“Look at me, Damien! It’s all for you.”
Some religious horror films don’t care much for ambiguity. Some would rather scare people into the pews of a church than pose a serious question against theism. Richard Donner’s The Omen is one such film.
It’s as straightforward as they come. God is real. The Devil is real. The Devil’s son is also real and guess what? He’s your kid! Cue Jerry Goldsmith’s devilishly malevolent score and all of a sudden the whole audience is reciting their Hail Marys. This is why the film was praised by many religious organizations upon its release.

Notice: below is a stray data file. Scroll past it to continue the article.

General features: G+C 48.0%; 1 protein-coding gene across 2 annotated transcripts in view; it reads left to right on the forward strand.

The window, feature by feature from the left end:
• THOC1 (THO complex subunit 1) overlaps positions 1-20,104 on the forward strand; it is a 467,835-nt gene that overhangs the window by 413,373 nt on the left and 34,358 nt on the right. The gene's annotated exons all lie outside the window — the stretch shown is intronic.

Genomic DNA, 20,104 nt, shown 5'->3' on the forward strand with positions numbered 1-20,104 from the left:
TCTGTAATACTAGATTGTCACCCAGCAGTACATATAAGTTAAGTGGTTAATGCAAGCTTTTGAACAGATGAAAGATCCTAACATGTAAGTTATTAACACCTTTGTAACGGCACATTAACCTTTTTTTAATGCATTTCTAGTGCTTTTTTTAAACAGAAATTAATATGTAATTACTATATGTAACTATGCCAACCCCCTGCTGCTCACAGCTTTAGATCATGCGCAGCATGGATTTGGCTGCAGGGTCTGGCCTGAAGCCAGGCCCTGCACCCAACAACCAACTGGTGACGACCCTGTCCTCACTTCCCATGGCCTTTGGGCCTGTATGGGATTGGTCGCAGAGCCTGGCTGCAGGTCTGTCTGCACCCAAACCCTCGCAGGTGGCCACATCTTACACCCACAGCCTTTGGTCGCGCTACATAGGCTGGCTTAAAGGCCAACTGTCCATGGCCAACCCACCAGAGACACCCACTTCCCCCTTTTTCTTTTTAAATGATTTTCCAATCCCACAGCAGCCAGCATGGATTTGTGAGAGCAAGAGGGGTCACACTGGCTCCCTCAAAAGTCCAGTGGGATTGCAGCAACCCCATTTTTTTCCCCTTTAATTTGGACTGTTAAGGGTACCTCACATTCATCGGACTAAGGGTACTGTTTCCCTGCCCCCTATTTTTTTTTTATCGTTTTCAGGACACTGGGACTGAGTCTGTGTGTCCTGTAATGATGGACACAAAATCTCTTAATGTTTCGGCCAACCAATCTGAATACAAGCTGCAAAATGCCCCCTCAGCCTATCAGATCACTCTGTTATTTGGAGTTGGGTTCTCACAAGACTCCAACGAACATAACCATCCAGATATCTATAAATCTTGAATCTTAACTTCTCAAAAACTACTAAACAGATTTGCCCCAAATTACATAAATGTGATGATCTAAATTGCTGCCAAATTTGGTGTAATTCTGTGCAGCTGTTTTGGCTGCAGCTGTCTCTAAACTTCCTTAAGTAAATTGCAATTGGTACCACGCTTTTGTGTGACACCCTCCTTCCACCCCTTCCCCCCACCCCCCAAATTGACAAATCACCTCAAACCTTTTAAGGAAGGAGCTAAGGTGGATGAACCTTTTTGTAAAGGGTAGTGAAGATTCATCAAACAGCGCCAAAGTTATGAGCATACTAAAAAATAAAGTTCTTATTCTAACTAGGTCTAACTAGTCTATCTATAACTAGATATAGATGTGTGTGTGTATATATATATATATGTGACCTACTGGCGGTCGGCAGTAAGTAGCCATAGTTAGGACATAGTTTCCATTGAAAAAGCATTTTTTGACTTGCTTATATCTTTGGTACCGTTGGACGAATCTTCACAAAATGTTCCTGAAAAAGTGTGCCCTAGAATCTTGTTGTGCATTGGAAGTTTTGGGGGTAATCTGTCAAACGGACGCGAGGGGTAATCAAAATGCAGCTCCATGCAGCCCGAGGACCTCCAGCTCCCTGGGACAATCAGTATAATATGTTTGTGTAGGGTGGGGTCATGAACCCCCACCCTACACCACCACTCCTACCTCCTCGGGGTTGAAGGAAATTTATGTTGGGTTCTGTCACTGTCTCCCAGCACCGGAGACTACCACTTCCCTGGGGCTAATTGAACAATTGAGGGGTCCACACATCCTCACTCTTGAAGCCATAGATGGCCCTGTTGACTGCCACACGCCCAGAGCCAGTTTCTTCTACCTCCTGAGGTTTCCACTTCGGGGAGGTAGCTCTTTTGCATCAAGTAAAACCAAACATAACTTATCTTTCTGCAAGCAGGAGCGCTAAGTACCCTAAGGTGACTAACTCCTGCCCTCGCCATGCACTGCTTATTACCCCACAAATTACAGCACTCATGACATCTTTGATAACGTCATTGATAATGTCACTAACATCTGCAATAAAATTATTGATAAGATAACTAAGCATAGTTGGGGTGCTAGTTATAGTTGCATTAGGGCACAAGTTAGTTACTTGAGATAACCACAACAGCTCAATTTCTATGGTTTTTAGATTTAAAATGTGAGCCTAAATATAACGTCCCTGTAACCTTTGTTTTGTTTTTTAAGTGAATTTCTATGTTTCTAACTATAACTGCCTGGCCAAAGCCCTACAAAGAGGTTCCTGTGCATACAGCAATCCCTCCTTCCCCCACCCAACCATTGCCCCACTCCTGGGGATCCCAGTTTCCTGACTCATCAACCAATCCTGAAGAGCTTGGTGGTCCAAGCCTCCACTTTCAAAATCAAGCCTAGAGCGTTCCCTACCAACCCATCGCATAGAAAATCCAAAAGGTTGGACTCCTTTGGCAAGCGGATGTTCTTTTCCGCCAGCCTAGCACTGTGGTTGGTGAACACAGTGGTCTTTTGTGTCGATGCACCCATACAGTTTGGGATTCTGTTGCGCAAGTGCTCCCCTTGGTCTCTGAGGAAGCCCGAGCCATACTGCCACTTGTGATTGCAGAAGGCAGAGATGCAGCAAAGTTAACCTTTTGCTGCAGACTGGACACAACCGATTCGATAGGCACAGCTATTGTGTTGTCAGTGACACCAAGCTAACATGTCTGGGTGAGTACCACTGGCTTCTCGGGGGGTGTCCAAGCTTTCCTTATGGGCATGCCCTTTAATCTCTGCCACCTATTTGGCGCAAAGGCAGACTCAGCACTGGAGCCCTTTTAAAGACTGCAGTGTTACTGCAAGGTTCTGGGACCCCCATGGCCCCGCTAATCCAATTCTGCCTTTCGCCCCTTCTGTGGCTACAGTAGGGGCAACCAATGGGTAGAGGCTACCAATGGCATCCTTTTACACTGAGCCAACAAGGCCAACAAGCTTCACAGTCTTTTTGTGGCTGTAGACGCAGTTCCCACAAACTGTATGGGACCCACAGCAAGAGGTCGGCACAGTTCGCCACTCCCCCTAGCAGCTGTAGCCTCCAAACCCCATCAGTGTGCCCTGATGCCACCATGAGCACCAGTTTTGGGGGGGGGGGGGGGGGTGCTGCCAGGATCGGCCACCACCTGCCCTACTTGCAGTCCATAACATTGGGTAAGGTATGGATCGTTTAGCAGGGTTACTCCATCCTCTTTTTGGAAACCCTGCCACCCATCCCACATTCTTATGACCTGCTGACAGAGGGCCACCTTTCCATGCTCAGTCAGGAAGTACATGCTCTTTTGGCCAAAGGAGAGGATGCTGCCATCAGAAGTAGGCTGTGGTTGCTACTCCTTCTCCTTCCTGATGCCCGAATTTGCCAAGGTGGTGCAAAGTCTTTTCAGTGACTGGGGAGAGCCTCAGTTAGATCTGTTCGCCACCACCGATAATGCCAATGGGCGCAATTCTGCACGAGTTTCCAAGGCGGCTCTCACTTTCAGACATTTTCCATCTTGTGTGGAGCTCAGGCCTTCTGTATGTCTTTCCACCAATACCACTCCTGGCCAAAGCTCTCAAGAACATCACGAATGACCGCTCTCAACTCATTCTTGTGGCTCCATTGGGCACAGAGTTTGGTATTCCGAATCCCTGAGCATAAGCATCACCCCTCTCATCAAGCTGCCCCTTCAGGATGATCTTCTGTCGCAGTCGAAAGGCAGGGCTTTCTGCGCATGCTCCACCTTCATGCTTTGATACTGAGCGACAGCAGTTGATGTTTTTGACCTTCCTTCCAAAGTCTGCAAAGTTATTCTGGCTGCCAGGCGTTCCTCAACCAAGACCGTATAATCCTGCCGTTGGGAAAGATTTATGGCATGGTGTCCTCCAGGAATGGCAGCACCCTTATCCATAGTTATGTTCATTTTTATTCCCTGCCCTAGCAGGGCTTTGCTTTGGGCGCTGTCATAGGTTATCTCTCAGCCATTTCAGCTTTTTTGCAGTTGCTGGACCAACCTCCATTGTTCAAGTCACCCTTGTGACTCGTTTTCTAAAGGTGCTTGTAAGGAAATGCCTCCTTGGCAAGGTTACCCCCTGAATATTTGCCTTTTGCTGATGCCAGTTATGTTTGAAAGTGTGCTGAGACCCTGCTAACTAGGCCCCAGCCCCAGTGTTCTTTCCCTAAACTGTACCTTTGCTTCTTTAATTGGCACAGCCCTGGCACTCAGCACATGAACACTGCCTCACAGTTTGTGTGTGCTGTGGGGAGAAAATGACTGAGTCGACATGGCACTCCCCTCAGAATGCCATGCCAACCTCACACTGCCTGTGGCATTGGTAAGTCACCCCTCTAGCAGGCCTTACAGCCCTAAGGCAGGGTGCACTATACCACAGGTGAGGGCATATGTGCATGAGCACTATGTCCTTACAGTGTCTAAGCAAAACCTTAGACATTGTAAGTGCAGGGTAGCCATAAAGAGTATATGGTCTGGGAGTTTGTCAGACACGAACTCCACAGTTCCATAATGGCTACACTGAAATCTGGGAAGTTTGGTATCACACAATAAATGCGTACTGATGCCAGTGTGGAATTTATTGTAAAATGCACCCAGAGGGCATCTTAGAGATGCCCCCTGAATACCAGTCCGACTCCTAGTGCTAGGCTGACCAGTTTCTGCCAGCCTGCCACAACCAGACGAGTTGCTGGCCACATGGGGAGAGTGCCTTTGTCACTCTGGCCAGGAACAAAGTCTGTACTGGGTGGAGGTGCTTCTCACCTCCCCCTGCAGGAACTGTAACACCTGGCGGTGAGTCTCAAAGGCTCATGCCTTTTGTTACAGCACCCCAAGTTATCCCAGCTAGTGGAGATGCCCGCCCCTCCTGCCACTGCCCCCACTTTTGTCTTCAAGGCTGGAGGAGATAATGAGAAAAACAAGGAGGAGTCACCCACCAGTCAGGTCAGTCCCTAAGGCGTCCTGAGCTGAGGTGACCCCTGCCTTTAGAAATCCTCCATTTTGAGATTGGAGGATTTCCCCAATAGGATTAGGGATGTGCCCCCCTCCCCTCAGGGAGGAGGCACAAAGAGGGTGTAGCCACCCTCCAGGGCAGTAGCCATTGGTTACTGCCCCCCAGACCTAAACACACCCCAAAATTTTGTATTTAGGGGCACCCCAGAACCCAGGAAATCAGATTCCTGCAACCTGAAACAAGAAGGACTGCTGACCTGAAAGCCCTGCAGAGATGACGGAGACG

The film feeds religious hysteria much like a tyrannical priest; it wags its finger and yells about hell fire. Repent! Repent or you’ll be decapitated by a loose sheet of glass sliding off a truck, as David Warner learned in one of the film’s most effective scare scenes. This pro-religious stance doesn’t make it a bad horror film by any stretch. In fact, it’s a gloriously operatic descent into hell, hosted by a surprisingly photogenic anti-christ. But, does the film offer anything beyond its divine thrills and chills? No, not really. Perhaps it never aimed to.